Cutting out the middleman and increasing the number of vaccination clinics available per week — that’s the goal Weslaco city officials had in mind last December when they started the process to become a COVID-19 vaccination provider.
The city took one giant step closer to that goal Friday by holding vaccination clinics at three separate assisted and independent living facilities. Though Weslaco paramedics have been helping to get shots in arms over the last 10 weeks, Friday’s mobile clinics represent the first the city has run solo — without the assistance of the Hidalgo County Health Department.
Things kicked off at John Knox Village, where some 100 residents made their way through expansive common rooms that have sat empty over the last year due to social distancing.
For Weslaco Emergency Management Coordinator Antonio “Tony” Lopez, the events were proof of concept for the city’s broader vaccination plan.
“It’s going to be a test for us, for our plan. But we have a very good crew, and an operations team that has done this already multiple times,” Lopez said.
“So, I’m very confident that it’s going to be a successful day for us today,” he said.
If the residents’ smiles were any indication, the event was a resounding success.
One pair of residents couldn’t stop beaming as they stopped to talk to John Knox Village Executive Director Mindy Lasater. The ebullient women laughed and thanked Lasater, saying the vaccine clinic was just another in a long list of reasons to love living at the 62 and over community.
“It’s a very close community and we want to be as safe as possible,” Lasater said.
“This was a big deal. This is a good day,” she said.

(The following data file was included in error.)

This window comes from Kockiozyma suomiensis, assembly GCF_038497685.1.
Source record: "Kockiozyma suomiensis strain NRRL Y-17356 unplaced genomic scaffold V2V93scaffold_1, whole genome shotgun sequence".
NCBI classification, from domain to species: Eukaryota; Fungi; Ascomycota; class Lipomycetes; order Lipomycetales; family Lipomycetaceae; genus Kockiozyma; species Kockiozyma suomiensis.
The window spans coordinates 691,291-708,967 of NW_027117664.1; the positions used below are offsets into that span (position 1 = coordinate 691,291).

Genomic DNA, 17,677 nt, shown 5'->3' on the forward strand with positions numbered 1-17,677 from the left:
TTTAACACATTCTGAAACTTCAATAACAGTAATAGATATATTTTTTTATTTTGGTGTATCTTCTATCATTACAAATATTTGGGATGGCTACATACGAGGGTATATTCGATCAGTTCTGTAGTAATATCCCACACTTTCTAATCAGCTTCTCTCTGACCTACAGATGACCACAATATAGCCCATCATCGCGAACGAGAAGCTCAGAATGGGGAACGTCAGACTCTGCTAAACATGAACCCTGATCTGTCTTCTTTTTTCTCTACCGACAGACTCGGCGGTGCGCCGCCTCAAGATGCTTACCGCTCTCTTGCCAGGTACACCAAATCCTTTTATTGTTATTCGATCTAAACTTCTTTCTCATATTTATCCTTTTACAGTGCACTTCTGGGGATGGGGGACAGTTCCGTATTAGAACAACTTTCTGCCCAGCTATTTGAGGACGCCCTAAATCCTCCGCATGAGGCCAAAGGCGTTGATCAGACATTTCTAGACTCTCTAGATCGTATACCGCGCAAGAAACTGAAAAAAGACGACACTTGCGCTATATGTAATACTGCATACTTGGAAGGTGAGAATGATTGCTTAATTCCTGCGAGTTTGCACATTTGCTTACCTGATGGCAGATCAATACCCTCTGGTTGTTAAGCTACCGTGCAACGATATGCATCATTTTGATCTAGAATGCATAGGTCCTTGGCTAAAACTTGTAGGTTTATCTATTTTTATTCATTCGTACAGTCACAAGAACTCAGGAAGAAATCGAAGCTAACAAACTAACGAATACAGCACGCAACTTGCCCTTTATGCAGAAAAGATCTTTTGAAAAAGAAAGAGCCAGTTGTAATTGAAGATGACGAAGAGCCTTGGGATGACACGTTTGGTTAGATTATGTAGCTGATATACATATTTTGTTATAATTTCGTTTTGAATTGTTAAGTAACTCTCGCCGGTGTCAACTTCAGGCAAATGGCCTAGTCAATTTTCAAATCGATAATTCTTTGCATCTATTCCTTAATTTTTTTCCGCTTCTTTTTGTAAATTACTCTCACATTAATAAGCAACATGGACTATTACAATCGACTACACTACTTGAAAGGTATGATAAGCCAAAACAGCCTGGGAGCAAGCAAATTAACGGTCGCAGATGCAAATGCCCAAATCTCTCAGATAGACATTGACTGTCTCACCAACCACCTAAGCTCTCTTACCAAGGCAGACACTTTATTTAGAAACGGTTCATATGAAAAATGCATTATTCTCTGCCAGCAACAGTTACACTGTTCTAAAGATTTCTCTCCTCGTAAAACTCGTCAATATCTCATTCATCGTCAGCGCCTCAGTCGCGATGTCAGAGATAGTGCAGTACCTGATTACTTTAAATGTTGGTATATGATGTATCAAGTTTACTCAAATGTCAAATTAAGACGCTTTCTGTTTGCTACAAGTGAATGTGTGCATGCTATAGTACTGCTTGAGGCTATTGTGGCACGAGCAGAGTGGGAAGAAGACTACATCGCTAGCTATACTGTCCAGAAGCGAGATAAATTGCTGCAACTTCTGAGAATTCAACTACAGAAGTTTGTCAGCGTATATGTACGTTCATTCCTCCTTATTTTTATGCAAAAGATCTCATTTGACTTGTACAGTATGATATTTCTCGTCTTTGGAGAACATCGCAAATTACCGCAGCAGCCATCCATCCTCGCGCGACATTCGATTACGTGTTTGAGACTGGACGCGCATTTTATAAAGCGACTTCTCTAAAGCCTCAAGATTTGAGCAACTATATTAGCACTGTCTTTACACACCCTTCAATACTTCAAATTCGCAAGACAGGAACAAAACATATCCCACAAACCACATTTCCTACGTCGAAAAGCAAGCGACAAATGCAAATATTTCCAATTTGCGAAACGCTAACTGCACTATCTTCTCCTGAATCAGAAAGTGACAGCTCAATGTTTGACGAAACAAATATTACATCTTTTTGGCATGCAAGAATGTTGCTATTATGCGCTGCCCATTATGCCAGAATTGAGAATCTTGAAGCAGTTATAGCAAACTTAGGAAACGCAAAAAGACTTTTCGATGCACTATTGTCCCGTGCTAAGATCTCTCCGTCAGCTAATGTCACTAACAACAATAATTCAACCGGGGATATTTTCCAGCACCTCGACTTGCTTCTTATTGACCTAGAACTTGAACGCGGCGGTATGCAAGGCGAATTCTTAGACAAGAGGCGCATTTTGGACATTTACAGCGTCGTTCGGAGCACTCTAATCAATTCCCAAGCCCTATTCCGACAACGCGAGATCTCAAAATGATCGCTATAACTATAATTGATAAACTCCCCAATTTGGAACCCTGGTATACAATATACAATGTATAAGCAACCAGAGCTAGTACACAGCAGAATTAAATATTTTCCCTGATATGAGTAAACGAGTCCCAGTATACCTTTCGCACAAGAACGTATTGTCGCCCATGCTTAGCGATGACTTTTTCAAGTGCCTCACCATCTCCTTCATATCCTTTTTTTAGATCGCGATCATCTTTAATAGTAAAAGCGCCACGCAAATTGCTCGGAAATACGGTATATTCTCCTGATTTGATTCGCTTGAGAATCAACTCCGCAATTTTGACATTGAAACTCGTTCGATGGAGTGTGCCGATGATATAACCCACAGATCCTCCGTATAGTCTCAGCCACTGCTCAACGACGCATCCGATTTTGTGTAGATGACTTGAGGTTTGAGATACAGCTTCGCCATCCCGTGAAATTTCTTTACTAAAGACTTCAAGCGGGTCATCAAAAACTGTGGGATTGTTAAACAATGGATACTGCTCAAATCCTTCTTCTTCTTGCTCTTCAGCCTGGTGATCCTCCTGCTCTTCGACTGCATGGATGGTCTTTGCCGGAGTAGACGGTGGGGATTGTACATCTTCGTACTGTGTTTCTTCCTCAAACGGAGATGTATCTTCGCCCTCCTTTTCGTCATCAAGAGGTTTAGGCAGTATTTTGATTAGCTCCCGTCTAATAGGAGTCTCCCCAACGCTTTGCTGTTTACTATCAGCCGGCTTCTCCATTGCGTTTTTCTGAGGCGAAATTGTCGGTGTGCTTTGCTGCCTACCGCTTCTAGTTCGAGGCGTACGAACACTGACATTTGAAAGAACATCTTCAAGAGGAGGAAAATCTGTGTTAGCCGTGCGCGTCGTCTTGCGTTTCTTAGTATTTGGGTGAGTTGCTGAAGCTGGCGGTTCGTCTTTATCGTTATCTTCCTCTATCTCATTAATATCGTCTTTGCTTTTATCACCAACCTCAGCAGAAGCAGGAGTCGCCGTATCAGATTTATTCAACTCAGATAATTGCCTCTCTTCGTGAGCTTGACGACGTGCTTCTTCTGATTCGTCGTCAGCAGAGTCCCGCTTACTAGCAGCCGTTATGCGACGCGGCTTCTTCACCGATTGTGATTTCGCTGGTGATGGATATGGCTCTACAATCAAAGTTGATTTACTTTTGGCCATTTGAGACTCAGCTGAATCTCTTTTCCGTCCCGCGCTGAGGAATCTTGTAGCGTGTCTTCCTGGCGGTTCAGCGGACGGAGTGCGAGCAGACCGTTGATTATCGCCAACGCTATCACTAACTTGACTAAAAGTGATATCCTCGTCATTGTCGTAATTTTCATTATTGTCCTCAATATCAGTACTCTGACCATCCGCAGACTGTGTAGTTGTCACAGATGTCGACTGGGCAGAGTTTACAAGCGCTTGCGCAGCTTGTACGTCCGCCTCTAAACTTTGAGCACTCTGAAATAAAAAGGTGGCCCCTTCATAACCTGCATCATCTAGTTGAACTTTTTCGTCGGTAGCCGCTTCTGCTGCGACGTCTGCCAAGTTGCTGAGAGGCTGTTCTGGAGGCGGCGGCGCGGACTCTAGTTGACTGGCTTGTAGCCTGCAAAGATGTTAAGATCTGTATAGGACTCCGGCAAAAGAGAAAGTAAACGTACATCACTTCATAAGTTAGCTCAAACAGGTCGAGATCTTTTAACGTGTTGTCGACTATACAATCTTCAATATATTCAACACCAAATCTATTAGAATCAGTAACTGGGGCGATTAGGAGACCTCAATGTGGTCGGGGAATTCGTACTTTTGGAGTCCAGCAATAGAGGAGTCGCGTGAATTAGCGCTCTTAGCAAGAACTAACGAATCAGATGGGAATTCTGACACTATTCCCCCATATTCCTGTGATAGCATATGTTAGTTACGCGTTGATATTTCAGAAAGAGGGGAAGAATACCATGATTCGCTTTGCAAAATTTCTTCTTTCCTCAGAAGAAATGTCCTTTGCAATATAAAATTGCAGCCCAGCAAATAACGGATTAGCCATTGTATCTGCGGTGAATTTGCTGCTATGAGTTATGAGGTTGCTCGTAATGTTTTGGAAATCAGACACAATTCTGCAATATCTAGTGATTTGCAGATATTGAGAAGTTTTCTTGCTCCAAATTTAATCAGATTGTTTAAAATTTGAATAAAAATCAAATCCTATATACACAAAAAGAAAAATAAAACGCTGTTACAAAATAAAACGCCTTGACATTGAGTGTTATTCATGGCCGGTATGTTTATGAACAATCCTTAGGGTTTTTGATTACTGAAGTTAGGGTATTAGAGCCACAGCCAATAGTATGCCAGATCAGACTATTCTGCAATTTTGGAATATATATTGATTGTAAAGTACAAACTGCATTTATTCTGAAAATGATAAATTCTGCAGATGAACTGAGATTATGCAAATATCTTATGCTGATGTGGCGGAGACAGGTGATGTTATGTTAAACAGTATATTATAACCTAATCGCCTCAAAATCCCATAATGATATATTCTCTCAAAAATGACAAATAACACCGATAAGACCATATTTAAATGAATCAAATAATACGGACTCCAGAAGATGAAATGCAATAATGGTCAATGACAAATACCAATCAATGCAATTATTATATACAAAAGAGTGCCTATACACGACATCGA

The Village’s nursing home and assisted living residents had already received their vaccines thanks to state efforts, Lasater said. And about 200 independent living residents were able to receive their doses at a mass vaccination event held at Knapp Medical Center.
But that still left some residents with mobility issues waiting for their turn.
“We had a large number of residents that really could not make that trip. They couldn’t get on the bus. They couldn’t go wait in a long line,” Lasater said.
Thanks to Weslaco’s efforts, however, the remainder of the Village’s residents are now on their way to COVID-19 protection.
They join the 10,000 people Weslaco paramedics have administered vaccines to over the last 10 weeks. Officials hope they’ll be able to inoculate even more people now that the city is a designated vaccine provider.
The designation means the city will soon be able to request vaccine allotments directly from the state. Up to now, Weslaco has been dependent on receiving doses from Hidalgo County’s allotment.
“I think this is going to give us greater flexibility,” said Weslaco City Manager Mike Perez.
Anticipating an increase in capacity, officials have already ordered a freezer to store the vials. The goal is to be able to provide vaccination clinics five days per week by the summertime.
Perez said if the pace of vaccination continues, he expects the general public will be able to start getting their shots within the next few weeks.
But until then, officials continue to focus their efforts not only on the most vulnerable populations, but at the places where the most number of doses can be administered at once.
It’s a strategic move meant to stretch the blanket of herd immunity over the community as a whole as quickly as possible. Only then will providers be able to turn to the logistical hurdles of vaccinating people who are homebound.
It’s something Lopez said he and other officials have been strategizing for some time now.
“The amount of resources that we would need are going to be a lot of resources. We have to be ready and have a good plan before we pull that trigger,” Lopez said.
A four-person team located at one static vaccination site can administer up to 200 shots per hour, Perez said. Whereas that same team — making house calls — would be lucky to administer 10% that number in an entire day, the city manager said.
“It’s kind of sad, but we’ve gotta vaccinate the largest amount of people we can in the shortest period of time,” Perez said.
Any homebound vaccination plan will likely include the formation of vaccination teams, similar to what the city of Pharr is doing, he said.
In the meantime, for residents of John Knox Village, like Ellen McConnell, getting her first dose Friday was a moment of hope for the future.
“Because I’m 86 years old and I’m looking forward to at least another 10,” McConnell said with a laugh.
“That’s be that much less time we have to wait before we can get rid of these masks and everybody will be safe,” she said.